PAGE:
Vietnam’s diplomatic upgrade is in line with US expectations

  • Vietnam has upgraded the diplomatic status of the US to that of a “strategic comprehensive partner”—a two-step enhancement over the previous “comprehensive” partnership, elevating the US to the same status as China and Russia in Vietnam’s diplomatic taxonomy.
  • Vietnamese officials will plan high-level diplomatic engagement with China in the weeks ahead to limit the risk of a response from the latter, as China continues to influence Vietnam’s foreign policy strongly.
  • China’s response is unlikely to include strict punitive measures on Vietnam, as the latter will continue to hold high-level diplomatic meetings to ensure continued mutual political trust. 
  • The upgrade for the US will not be a solitary enhancement in foreign relations, and EIU expects Vietnam to elevate relations formally with other diplomatic partners, such as Australia and Singapore, by 2024. 

Vietnam has not been immune to the escalating geopolitical rivalry between the US and China. While the US is an important export market and a cushion against Chinese ambitions in the South China Sea, China remains the main source of essential raw material imports needed to fuel Vietnam’s export-oriented growth. Vietnam’s relations with the US have remained constrained, in part because of the risk of an adverse reaction from China. Until now, this had led to the US remaining categorised as a comprehensive partner, on an equal footing with countries such as Argentina, Chile and Brunei, despite the significant enhancement of trade and diplomatic ties with Vietnam.

Vietnam signed a “comprehensive strategic partnership” with the US during a visit by the latter’s president, Joe Biden, on September 10th. This followed a strong push from the US administration through a series of visits in 2023 by high-level figures, including the secretary of state and the vice-president.

Upgrade will be a thorn in the side of Vietnam-China relations

The new comprehensive strategic partnership will elevate the US to a status that has been previously reserved only for China, Russia, India and South Korea. This marks a significant breakthrough in bilateral ties after years of hesitancy from Vietnam, and is indicative of the shared strategic interests of the two nations. US assistance has helped in enhancing Vietnam’s maritime security capacity, as the latter seeks to manage risks linked to its territorial dispute with China in the South China Sea. Vietnam will also consider the possibility of further deterioration in US-China relations in the coming years as a reason to upgrade diplomatic ties with the US sooner rather than later, before the matter becomes too sensitive.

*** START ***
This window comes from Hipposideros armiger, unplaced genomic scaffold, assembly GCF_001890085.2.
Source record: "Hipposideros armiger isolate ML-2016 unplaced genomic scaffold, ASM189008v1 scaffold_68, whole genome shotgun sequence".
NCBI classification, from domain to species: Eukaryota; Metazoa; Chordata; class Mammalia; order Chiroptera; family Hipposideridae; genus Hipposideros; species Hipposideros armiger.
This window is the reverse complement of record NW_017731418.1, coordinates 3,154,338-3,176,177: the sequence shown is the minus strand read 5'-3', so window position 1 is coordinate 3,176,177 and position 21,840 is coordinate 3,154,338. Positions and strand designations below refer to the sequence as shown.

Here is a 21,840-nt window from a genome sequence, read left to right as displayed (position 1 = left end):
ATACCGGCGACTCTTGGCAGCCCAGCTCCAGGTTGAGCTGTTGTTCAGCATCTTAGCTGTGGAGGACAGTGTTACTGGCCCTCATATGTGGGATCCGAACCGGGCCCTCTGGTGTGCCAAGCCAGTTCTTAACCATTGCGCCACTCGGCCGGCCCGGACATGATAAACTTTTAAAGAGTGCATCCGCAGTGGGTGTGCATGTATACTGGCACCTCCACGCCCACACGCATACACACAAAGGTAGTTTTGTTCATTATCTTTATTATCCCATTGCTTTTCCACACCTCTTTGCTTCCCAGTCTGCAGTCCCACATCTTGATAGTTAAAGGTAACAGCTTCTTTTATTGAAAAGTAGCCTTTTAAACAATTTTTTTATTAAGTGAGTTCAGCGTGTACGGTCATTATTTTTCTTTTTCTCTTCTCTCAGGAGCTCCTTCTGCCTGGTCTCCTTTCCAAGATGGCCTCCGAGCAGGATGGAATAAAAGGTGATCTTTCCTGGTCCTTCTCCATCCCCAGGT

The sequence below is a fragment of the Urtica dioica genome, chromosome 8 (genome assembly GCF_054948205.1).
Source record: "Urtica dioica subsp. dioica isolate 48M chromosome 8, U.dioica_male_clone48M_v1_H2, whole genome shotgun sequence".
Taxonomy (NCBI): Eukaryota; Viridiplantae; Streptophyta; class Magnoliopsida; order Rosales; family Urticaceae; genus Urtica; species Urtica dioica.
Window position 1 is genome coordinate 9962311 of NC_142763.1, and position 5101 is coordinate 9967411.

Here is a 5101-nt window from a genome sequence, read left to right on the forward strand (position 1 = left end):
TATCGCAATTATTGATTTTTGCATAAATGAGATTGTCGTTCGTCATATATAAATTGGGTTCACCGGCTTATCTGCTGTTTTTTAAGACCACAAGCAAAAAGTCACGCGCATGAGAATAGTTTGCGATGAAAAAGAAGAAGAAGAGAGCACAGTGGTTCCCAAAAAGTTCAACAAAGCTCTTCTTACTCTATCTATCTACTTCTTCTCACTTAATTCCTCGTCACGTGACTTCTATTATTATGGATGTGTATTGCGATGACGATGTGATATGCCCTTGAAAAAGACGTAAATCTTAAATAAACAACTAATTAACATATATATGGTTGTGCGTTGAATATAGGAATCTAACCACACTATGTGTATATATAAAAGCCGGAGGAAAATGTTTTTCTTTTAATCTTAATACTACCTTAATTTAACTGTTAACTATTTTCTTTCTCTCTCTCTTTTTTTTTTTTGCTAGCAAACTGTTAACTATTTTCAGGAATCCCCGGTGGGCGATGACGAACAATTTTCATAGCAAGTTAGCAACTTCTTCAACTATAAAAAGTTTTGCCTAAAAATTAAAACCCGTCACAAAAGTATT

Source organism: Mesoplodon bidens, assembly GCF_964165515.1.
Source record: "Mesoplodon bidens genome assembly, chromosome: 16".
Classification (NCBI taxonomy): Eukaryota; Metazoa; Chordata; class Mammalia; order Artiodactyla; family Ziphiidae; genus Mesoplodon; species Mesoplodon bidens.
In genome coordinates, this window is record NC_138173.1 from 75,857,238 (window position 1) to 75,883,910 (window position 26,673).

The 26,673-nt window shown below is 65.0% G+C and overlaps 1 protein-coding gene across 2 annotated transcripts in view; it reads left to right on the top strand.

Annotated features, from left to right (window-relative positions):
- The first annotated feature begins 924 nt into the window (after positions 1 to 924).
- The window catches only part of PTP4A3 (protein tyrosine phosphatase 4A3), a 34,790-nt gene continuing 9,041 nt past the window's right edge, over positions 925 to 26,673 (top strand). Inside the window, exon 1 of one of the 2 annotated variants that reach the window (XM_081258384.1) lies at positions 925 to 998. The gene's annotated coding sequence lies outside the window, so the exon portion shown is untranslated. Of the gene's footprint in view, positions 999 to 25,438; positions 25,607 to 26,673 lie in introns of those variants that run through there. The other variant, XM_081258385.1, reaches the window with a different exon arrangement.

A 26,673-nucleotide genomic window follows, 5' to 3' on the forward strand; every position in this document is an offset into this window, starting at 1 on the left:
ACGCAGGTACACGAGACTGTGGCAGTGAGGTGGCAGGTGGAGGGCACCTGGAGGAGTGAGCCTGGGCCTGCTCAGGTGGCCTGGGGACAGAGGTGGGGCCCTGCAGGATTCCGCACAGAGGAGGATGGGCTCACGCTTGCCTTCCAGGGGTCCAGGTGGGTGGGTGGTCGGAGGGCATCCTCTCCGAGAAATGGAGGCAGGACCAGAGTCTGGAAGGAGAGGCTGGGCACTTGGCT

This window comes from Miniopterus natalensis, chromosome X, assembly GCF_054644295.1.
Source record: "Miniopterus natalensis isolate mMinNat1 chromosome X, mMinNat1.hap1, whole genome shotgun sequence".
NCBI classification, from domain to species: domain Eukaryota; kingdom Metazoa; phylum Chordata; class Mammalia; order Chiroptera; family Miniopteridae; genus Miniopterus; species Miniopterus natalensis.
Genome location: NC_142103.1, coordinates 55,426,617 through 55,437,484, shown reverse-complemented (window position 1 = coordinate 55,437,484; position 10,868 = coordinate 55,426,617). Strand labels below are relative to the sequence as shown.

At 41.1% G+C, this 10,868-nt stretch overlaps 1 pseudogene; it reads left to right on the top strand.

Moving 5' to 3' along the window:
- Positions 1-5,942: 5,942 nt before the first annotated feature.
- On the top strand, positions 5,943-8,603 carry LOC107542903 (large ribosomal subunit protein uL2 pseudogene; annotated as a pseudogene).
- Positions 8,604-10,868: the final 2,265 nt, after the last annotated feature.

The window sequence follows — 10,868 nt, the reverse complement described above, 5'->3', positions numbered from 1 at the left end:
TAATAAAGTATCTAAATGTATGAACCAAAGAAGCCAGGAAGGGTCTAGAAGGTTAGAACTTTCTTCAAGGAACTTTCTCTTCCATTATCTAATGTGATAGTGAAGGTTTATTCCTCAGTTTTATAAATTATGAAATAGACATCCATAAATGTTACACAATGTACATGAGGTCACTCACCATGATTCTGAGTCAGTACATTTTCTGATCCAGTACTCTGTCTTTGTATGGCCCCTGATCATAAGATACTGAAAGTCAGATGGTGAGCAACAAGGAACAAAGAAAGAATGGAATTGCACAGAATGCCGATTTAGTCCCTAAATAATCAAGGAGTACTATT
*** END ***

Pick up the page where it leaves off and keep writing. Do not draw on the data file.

Vietnam will stand to benefit from improved foreign investor confidence, investment inflows and maritime domain awareness as a result of the upgrade. The country’s economic growth slowed sharply to 3.7% year-on-year in the first half of 2023, compared to the 8% growth recorded in 2022, and an upgrade of ties with the US will support its attempts to overcome ongoing economic challenges.

Growth in foreign investment has been subdued this year, and the US, while being the second-largest trading partner for Vietnam, was only the eighth-biggest source of foreign investment over the first half of 2023, indicating substantial room for improvement in investment inflows. We expect that the upgrade will help US firms to boost their investment plans in sectors such as semiconductor manufacturing, offshore wind and liquefied natural gas (LNG).